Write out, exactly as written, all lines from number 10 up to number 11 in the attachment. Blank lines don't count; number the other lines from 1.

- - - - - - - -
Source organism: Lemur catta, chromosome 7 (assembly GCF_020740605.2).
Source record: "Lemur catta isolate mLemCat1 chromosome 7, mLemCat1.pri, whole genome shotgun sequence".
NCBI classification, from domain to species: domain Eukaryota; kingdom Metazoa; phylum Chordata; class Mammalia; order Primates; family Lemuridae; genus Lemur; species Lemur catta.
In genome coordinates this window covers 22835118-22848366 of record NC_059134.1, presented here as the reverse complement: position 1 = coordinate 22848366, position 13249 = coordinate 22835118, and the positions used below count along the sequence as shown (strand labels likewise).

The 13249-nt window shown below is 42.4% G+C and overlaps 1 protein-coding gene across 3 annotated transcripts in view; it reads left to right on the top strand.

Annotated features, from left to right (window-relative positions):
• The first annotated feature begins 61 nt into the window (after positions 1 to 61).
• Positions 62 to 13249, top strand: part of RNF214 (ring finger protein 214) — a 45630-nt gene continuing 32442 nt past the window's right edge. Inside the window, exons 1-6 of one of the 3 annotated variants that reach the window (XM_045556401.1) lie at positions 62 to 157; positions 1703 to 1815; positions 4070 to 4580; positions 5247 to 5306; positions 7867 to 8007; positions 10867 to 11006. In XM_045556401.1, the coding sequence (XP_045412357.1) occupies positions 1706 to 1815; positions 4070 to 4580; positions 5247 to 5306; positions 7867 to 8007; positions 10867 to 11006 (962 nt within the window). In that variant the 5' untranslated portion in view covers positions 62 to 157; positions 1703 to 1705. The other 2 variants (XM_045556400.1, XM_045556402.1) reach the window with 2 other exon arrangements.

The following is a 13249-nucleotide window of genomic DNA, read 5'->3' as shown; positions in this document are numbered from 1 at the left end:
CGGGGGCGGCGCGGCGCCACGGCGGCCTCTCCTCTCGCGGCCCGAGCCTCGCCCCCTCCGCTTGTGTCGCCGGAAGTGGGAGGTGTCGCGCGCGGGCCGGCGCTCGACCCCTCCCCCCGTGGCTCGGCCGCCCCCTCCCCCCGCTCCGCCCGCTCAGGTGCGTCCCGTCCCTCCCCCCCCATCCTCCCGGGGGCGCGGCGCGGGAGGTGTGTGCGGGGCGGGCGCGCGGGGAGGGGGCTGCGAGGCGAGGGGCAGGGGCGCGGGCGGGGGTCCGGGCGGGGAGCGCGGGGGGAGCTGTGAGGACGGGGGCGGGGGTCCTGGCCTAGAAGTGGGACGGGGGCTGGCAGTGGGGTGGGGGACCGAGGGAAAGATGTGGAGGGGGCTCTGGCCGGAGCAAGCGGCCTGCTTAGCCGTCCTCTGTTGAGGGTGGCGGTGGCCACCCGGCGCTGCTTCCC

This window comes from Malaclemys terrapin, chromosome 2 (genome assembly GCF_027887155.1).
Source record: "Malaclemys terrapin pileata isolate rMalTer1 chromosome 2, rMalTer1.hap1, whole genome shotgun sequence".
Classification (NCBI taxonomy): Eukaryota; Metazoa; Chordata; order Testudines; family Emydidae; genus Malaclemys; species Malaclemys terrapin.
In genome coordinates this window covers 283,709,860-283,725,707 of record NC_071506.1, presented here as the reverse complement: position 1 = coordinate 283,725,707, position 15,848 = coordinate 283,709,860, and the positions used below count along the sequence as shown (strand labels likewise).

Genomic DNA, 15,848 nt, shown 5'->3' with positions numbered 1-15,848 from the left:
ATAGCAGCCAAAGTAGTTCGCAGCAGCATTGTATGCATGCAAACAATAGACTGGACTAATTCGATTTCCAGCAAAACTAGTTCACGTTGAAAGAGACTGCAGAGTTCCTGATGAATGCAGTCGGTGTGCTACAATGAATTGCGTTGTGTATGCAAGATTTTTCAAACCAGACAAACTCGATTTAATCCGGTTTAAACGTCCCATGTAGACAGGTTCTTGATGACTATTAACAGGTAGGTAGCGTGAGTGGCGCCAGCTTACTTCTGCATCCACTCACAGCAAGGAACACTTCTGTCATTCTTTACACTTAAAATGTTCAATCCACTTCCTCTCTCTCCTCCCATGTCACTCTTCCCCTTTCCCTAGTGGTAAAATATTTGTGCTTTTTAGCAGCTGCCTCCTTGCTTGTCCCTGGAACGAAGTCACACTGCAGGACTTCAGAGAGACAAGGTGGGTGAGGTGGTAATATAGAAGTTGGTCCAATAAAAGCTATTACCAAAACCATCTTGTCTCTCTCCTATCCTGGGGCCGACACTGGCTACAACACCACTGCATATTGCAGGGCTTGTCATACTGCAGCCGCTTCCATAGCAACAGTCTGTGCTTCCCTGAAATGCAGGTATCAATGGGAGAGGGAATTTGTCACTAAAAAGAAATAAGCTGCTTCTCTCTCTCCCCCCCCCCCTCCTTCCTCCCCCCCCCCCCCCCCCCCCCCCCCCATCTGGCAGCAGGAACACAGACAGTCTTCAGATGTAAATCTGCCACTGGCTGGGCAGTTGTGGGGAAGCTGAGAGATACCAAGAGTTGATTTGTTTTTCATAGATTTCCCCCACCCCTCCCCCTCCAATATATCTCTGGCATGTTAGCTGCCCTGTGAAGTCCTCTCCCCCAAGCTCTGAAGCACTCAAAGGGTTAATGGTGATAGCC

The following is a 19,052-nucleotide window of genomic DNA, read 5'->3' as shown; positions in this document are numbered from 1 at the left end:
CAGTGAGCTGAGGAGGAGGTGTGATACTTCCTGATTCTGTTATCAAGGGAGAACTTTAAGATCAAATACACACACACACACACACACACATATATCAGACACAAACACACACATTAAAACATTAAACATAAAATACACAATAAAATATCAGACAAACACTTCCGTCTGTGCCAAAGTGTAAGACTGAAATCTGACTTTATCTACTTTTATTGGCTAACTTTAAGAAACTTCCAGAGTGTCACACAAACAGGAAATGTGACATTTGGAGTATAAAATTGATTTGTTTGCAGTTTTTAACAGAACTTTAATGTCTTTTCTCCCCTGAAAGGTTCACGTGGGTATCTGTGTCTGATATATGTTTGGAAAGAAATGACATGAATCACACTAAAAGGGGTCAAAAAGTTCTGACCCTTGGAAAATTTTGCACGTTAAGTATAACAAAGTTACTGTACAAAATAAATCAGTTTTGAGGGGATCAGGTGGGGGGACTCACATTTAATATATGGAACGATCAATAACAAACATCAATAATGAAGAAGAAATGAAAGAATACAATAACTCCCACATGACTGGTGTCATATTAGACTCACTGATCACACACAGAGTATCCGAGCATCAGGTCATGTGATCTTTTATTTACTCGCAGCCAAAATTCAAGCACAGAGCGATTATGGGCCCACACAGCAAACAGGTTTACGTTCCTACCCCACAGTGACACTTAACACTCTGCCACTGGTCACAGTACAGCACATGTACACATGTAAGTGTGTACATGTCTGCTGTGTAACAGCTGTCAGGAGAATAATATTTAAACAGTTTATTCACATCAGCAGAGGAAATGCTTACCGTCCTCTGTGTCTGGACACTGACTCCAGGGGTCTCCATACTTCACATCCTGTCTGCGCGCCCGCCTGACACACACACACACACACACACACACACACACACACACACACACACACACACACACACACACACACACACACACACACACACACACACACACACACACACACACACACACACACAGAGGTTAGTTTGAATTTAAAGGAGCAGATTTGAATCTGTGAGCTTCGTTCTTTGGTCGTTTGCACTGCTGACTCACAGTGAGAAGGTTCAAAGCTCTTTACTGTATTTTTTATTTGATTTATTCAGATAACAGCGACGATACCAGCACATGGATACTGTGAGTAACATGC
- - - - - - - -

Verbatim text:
CGGGGGCGGCGCGGCGCCACGGCGGCCTCTCCTCTCGCGGCCCGAGCCTCGCCCCCTCCGCTTGTGTCGCCGGAAGTGGGAGGTGTCGCGCGCGGGCCGGCGCTCGACCCCTCCCCCCGTGGCTCGGCCGCCCCCTCCCCCCGCTCCGCCCGCTCAGGTGCGTCCCGTCCCTCCCCCCCCATCCTCCCGGGGGCGCGGCGCGGGAGGTGTGTGCGGGGCGGGCGCGCGGGGAGGGGGCTGCGAGGCGAGGGGCAGGGGCGCGGGCGGGGGTCCGGGCGGGGAGCGCGGGGGGAGCTGTGAGGACGGGGGCGGGGGTCCTGGCCTAGAAGTGGGACGGGGGCTGGCAGTGGGGTGGGGGACCGAGGGAAAGATGTGGAGGGGGCTCTGGCCGGAGCAAGCGGCCTGCTTAGCCGTCCTCTGTTGAGGGTGGCGGTGGCCACCCGGCGCTGCTTCCC

This window comes from Malaclemys terrapin, chromosome 2 (genome assembly GCF_027887155.1).